Most everyone’s holiday plans were modified this year, but members of the University community are still finding ways to express gratitude, visit virtually and help others this Thanksgiving.
Some folks have opted to celebrate Thanksgiving at Pitt. That’s the case with students Isaiah Spencer-Williams, Samuel Copeland and Jahari Mercer, who live in the same house and will cook their own Thanksgiving meal while also making time to video chat with their families.
“We thought it would be best for us to remain here and get tested before we leave for winter break,” said Spencer-Williams, a second year PhD student studying civil and environmental engineering in Pitt’s Swanson School of Engineering.
The three said they are taking the time to achieve a semblance of normalcy while strengthening bonds.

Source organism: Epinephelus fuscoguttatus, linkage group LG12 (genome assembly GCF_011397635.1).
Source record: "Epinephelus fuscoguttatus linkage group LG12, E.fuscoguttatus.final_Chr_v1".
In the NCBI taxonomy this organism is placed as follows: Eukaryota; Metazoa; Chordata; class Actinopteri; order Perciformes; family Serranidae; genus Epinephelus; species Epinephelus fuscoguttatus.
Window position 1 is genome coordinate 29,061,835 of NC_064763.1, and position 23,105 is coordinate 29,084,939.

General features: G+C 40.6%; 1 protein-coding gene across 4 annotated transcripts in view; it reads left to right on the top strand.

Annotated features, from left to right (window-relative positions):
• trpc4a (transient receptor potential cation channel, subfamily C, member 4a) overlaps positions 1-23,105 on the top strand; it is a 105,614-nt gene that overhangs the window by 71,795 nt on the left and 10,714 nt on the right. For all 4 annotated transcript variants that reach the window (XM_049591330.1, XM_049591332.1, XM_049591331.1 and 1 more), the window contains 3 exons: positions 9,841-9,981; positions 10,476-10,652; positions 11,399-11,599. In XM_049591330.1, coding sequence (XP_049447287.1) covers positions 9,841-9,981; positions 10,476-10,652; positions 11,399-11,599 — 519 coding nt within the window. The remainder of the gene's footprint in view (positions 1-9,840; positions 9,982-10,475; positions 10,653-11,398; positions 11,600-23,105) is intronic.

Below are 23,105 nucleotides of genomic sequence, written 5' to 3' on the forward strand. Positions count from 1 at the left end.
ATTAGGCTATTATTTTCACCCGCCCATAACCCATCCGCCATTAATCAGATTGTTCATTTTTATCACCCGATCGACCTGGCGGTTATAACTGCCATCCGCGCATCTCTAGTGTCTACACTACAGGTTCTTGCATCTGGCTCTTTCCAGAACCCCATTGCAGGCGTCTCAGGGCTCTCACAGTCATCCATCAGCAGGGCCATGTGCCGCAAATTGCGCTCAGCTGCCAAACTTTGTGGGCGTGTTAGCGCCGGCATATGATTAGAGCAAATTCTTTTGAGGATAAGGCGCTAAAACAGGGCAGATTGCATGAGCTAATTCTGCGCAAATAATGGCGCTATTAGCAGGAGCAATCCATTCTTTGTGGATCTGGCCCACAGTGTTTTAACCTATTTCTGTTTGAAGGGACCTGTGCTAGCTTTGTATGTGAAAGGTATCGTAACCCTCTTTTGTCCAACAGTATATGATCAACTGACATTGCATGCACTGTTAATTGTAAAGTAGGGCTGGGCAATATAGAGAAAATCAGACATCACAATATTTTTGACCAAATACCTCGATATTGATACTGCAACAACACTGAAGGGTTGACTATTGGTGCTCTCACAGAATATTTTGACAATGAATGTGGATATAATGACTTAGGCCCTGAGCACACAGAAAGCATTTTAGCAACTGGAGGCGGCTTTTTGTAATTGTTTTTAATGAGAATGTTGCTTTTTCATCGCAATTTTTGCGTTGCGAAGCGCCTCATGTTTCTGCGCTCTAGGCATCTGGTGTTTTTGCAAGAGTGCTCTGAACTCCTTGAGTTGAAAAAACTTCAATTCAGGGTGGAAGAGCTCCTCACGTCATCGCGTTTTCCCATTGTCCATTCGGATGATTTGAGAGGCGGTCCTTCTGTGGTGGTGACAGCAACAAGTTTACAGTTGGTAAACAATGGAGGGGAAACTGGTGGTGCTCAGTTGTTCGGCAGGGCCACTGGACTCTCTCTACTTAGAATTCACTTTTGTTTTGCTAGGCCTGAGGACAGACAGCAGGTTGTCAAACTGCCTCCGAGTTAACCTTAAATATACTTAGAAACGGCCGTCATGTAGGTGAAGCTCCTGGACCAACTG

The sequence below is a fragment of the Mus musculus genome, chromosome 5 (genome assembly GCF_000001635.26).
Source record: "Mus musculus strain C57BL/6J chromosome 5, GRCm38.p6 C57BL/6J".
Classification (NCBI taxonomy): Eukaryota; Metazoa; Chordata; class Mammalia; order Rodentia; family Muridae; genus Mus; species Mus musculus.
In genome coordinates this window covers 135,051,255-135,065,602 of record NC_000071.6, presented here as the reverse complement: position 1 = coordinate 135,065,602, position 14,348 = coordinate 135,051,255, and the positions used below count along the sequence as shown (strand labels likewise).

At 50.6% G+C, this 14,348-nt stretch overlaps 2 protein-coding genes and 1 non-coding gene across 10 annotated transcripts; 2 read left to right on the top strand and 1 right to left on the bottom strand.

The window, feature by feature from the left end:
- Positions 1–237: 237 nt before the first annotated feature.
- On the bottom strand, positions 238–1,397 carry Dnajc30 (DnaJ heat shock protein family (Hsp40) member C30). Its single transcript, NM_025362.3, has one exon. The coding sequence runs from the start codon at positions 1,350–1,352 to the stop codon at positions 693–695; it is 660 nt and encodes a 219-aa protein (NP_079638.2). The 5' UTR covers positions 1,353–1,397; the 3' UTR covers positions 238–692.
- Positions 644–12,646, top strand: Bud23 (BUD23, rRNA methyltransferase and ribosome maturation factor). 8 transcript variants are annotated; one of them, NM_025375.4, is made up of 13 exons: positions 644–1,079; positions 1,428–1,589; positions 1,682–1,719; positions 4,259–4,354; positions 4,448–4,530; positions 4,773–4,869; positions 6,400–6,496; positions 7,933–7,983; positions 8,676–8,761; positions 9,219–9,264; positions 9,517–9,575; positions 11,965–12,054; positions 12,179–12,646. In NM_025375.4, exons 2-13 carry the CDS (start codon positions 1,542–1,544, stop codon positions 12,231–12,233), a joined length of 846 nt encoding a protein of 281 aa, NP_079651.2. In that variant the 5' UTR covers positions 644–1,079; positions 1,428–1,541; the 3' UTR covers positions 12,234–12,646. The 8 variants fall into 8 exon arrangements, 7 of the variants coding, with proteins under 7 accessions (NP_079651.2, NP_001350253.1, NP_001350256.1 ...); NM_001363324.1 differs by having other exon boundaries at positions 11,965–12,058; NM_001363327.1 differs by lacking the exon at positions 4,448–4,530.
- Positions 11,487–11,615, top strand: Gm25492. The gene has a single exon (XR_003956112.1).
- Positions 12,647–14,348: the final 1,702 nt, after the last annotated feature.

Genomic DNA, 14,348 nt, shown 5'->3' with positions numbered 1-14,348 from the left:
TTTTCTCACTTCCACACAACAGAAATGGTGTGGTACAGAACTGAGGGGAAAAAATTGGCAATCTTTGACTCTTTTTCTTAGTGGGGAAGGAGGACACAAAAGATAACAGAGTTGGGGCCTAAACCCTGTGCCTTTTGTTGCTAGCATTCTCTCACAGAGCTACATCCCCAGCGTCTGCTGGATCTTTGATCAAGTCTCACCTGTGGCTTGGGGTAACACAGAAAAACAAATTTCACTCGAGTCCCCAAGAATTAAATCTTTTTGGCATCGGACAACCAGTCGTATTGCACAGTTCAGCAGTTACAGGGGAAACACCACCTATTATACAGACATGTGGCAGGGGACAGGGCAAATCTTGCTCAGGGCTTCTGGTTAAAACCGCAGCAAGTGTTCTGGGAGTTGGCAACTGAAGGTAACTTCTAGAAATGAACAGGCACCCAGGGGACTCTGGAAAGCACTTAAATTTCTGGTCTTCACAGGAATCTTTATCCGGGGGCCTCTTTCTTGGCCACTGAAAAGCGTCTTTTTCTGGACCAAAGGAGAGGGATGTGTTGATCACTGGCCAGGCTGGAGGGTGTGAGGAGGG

“It’s finding ways to be creative and creating special moments with family and friends while adjusting to the pandemic,” said Mercer, a first-year Master of Business Administration candidate in Pitt’s Joseph M. Katz Graduate School of Business.
“We’re all trying to have a good time through all of this, and this would bring us closer together as friends,” said Copeland, a junior civil engineering major in the Swanson School.
Others are taking the time to help their neighbors through the holiday season. Susan Fullerton, associate professor of chemical and petroleum engineering, said her family will make baked goods for some neighbors who recently lost some loved ones.
“We want to try and give them a little bit of joy on what will be a difficult day for them. It will be fun putting Mister Rogers’ message of being neighborly into action,” said Fullerton. “The show (Mister Rogers’ Neighborhood) was really big for us—my husband and I grew up watching it. My daughters are now really into the spinoff show, ‘Daniel Tiger’s Neighborhood.’”
She said she wants her children to take opportunities to empathize with other people and try to help whenever they can. “Mister Rogers said to look for the helpers. You will always find people who are helping.”